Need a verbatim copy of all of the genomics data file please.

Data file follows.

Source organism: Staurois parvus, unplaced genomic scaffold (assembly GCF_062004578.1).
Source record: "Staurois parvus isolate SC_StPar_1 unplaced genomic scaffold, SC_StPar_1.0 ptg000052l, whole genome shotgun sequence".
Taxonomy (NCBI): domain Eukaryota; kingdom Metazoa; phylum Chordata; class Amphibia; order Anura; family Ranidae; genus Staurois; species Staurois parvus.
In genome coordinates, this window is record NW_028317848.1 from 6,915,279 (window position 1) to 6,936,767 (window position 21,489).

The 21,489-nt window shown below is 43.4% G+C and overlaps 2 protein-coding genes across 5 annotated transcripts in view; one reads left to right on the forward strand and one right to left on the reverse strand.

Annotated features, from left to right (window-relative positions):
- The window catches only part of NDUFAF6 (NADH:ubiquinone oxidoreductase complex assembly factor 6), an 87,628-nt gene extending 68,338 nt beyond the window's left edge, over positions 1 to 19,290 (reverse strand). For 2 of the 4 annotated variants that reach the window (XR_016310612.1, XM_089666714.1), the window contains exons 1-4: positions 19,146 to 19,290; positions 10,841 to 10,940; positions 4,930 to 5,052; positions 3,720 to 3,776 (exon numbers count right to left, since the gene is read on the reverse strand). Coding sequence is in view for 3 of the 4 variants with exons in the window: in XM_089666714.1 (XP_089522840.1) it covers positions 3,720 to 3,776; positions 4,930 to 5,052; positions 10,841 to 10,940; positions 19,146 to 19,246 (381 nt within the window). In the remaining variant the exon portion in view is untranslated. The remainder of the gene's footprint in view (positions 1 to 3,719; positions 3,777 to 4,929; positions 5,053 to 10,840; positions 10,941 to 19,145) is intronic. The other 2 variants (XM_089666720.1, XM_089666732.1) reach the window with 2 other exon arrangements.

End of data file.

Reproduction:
Source organism: Staurois parvus, unplaced genomic scaffold (assembly GCF_062004578.1).
Source record: "Staurois parvus isolate SC_StPar_1 unplaced genomic scaffold, SC_StPar_1.0 ptg000052l, whole genome shotgun sequence".
Taxonomy (NCBI): domain Eukaryota; kingdom Metazoa; phylum Chordata; class Amphibia; order Anura; family Ranidae; genus Staurois; species Staurois parvus.
In genome coordinates, this window is record NW_028317848.1 from 6,915,279 (window position 1) to 6,936,767 (window position 21,489).

The 21,489-nt window shown below is 43.4% G+C and overlaps 2 protein-coding genes across 5 annotated transcripts in view; one reads left to right on the forward strand and one right to left on the reverse strand.

Annotated features, from left to right (window-relative positions):
- The window catches only part of NDUFAF6 (NADH:ubiquinone oxidoreductase complex assembly factor 6), an 87,628-nt gene extending 68,338 nt beyond the window's left edge, over positions 1 to 19,290 (reverse strand). For 2 of the 4 annotated variants that reach the window (XR_016310612.1, XM_089666714.1), the window contains exons 1-4: positions 19,146 to 19,290; positions 10,841 to 10,940; positions 4,930 to 5,052; positions 3,720 to 3,776 (exon numbers count right to left, since the gene is read on the reverse strand). Coding sequence is in view for 3 of the 4 variants with exons in the window: in XM_089666714.1 (XP_089522840.1) it covers positions 3,720 to 3,776; positions 4,930 to 5,052; positions 10,841 to 10,940; positions 19,146 to 19,246 (381 nt within the window). In the remaining variant the exon portion in view is untranslated. The remainder of the gene's footprint in view (positions 1 to 3,719; positions 3,777 to 4,929; positions 5,053 to 10,840; positions 10,941 to 19,145) is intronic. The other 2 variants (XM_089666720.1, XM_089666732.1) reach the window with 2 other exon arrangements.